Security icon: Zoom’s security features, which had previously been accessed throughout the meeting menus, are now grouped together and found by clicking the Security icon in the meeting menu bar on the host's interface.
You can also lock the Screen Share by default for all your meetings in your web settings.
4.1 Allow only signed-in users to join
If someone tries to join your event and isn’t logged into Zoom with the email they were invited through, they will receive this message:
UC Berkeley's Zoom instance has been configured to allow *.berkeley.edu users who are authenticated in when this setting is selected.
4.2 Lock the meeting:
When you lock a Zoom Meeting after it has started, no new participants can join, even if they have the meeting ID and password (if you have required one). This setting can be found via the security icon in the settings bar.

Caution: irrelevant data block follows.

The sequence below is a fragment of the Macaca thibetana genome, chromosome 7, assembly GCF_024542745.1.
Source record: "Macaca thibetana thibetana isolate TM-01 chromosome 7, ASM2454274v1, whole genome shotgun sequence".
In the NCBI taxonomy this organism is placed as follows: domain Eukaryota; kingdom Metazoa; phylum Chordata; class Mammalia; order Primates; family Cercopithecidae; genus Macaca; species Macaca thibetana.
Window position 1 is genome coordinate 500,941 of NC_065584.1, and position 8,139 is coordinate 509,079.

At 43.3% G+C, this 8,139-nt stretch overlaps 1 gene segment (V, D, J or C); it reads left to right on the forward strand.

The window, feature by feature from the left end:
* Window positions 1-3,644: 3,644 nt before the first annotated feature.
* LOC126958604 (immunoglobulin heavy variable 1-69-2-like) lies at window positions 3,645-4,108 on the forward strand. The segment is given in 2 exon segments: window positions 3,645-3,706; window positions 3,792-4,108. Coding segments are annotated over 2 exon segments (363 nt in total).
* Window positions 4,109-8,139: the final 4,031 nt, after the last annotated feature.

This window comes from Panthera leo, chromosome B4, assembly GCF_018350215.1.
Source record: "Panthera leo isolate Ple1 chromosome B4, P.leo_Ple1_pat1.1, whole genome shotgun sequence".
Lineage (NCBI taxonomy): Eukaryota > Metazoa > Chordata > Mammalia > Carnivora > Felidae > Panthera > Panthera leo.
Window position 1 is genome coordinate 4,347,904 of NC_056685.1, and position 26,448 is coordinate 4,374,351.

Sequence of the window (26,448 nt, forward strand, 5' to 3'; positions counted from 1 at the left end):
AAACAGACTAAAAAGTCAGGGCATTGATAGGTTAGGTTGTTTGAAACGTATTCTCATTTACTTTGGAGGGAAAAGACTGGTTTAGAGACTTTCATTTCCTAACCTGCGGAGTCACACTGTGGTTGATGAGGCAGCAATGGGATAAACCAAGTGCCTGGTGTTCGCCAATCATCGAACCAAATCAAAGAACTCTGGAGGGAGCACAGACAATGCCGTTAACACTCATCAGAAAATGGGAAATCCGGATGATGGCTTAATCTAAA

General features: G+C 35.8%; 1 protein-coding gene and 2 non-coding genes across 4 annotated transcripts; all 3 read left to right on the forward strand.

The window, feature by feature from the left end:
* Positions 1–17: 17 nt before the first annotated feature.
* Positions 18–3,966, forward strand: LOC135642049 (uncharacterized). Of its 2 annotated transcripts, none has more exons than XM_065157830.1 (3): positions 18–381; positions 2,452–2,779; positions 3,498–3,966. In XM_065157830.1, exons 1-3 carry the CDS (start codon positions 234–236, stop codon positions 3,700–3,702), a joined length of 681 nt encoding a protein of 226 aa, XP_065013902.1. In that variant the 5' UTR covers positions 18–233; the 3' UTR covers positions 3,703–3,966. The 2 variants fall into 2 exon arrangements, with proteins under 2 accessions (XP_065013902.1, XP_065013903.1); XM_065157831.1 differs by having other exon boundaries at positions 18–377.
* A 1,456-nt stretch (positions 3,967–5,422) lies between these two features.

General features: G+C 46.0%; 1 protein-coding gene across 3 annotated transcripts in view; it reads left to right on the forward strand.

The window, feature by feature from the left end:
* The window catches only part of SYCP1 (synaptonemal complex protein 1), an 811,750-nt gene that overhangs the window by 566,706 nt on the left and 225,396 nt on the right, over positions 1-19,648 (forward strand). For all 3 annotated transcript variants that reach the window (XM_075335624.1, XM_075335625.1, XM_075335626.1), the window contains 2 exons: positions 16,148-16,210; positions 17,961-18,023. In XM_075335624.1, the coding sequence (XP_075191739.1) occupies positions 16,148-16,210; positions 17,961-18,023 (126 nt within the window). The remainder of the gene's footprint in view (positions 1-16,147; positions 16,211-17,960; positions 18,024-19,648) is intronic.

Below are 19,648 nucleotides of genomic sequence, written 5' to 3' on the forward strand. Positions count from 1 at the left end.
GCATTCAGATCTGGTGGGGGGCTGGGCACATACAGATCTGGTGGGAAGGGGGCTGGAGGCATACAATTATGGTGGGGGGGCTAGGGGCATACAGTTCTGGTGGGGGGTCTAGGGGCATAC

4.3 Set a password:
Meetings and webinars can require passwords for an added layer of security. Passwords can be set at the individual meeting level or enabled at the user, group, or account level for all meetings and webinars. Instructions on setting passwords
4.4 Remove unwanted or disruptive participants:
From the Participants menu, hover over a participant’s name, and several options will appear, including Remove.
- When you do remove someone, they can’t rejoin the meeting. But you can toggle your settings to allow removed participants to rejoin, in case you remove the wrong person.